Americans with intellectual and developmental disabilities experience very high rates of unemployment. Peter Berns of The Arc
discusses efforts toward inclusive workplaces, enhancing the diversity, productivity and quality of the overall workforce. This discussion continues in part 2 of Intellectual Disability Employment.
Interview recorded Sept 27, 2017.
Traynham: Americans with intellectual and developmental disabilities face unemployment rates as high as 80%, and that's according to the U.S. Bureau of Labor Statistics. Hello, everyone, and welcome to "Comcast Newsmakers." I'm Robert Traynham. Peter Berns, CEO of The Arc, joins me to discuss how his organization is raising awareness of this and taking action. Hello, Peter, and welcome to the program.
Berns: It's very nice to be with you again, Robert.
Traynham: 80% is a number that, for me, feels so uncomfortably high. Why is 80%, that number, so high?
Berns: Well, you know, it's really a huge problem for people with intellectual and developmental disabilities, and so many of them can work and want to be working, but they are just not given the opportunity. And, in part, I think that's because a lot of people have low expectations and don't really understand the contribution that they can make in the workplace.
Traynham: Is it as simple as raising the awareness with HR and hiring folks? Is it, quite frankly, maybe erasing some stigma? What is it? How do we bridge this divide here?
Berns: Well, the real problem's with stigma. You know, I think with people with intellectual and developmental disabilities, conditions like Down syndrome or autism, folks don't know them. They have low expectations of them. They tend to see the disability and think about the disability, rather than their abilities. And so, that's one of the things that we as an organization are working very hard to do, is to help sensitize employers to understand what people with disabilities can do and how great they can be as employees.
Traynham: Peter, I think some HR individuals, or folks that are in a hiring capacity, they may say, "I'm not aware of any individuals that, perhaps, may apply for an opening. Where do I proactively go and seek these individuals?" In other words, "How do I become a little bit more proactive and lean in to help lower this 80%?"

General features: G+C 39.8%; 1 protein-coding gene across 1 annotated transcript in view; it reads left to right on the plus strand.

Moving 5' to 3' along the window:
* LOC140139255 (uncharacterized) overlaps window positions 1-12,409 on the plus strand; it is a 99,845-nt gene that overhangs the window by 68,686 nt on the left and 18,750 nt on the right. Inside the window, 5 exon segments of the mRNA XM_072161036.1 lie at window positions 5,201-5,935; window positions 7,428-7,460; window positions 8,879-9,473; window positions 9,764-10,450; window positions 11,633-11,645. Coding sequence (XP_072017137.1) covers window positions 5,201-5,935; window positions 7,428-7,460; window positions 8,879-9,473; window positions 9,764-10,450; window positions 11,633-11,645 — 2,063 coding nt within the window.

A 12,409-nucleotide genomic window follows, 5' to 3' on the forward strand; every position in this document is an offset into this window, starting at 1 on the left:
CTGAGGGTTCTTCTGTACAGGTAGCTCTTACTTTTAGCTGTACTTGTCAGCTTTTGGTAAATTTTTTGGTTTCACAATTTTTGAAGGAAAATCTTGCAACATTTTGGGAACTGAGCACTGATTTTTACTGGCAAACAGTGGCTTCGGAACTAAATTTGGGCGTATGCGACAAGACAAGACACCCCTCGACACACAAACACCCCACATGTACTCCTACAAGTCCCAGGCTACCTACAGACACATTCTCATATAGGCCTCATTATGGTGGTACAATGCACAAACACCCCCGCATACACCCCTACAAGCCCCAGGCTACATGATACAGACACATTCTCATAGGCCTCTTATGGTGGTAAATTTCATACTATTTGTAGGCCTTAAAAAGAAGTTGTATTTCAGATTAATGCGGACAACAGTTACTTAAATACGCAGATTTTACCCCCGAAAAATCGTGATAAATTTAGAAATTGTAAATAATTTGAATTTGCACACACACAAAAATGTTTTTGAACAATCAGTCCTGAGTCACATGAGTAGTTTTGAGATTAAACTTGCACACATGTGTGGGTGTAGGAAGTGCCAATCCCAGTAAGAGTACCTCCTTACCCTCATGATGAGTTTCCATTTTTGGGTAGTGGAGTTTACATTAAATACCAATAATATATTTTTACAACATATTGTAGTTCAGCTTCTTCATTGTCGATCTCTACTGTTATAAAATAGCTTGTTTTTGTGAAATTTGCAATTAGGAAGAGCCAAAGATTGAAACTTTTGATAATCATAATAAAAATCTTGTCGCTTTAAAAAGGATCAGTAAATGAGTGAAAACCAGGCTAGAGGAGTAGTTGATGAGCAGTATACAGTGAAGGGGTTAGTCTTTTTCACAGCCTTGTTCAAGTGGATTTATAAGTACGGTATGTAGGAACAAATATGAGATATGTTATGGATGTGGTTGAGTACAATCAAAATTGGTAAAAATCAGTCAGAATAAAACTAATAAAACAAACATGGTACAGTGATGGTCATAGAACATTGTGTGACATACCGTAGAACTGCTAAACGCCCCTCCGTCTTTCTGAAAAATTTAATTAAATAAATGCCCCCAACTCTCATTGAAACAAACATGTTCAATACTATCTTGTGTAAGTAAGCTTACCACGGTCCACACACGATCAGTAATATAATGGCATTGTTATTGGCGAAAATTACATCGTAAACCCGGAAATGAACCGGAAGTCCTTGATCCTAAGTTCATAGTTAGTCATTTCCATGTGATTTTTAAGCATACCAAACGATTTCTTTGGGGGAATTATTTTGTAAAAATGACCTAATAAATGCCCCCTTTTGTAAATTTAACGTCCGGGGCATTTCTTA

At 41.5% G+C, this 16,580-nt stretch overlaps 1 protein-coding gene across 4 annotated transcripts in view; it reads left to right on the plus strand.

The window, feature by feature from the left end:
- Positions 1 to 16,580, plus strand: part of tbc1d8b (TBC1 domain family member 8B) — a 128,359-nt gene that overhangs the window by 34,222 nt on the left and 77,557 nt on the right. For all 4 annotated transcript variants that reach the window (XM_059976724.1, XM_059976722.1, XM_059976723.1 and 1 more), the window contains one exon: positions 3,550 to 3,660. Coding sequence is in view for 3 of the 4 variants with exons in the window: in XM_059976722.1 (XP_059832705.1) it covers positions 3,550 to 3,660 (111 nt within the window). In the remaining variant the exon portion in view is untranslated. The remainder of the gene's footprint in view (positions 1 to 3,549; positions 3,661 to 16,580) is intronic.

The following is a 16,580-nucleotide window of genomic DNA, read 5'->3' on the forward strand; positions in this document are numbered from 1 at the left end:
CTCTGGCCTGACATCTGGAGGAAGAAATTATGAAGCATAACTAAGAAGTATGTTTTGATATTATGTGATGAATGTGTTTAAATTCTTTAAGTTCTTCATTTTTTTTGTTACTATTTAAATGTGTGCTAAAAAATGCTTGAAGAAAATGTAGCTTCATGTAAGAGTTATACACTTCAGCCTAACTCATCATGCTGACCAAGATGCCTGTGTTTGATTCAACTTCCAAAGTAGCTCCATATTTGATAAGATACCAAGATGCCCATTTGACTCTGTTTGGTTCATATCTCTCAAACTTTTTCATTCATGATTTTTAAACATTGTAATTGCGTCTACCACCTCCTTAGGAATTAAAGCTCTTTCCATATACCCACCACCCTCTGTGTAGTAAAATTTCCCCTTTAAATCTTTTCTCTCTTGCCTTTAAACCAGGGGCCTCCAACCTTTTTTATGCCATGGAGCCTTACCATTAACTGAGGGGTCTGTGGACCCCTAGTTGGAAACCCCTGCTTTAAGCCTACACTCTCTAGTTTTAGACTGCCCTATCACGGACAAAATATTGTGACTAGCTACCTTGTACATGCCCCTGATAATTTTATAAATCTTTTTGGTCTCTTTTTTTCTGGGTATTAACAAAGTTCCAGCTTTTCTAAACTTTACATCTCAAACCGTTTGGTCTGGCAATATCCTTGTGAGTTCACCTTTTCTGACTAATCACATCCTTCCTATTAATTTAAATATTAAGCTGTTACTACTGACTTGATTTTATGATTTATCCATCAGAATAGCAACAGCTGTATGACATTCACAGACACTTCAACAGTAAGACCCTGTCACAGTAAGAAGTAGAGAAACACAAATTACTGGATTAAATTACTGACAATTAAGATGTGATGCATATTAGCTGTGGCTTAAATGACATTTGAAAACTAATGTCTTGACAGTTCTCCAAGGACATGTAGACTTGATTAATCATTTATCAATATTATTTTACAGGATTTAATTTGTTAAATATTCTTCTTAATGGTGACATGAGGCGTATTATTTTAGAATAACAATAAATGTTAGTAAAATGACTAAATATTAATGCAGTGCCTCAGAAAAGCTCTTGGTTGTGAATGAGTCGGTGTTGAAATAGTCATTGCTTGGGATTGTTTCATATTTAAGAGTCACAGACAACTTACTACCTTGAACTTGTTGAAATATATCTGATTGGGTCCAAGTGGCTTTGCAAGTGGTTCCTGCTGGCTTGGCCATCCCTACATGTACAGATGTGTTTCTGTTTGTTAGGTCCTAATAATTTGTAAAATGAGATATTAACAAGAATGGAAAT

Berns: Well, a great place, frankly, is to start with our organization, The Arc. We're a nationwide charity federation. We have 655 chapters in 47 states and the District of Columbia, and one of the things that our chapters do is help do match-making and help employers find individuals with disabilities to work in jobs that they're having trouble filling.
Traynham: You touched upon this a few months ago, and I think it's important to go back on, and that is the ability, and frankly the hungriness, if you will, of individuals that want to work. They're able to work and they want to work, so how do you bridge that gap with the individuals that actually want to work? Do you help them with resume writing skills, interviewing skills, and perhaps maybe a job bank, or all of the above?
Berns: Well, really, all of the above. Our chapters all around the country are helping individuals with disabilities to prepare for jobs. They help them with their resumes and help them learn about what's really involved in being in a workplace, and they help employers learn how to go about recruiting and hiring and onboarding and retaining individuals with disabilities in the workforce.
Traynham: Part 2 of our conversation is up next, in which Peter outlines the return for companies that invested employees with non-apparent disabilities, including those on the autism spectrum. Click the link below to join us.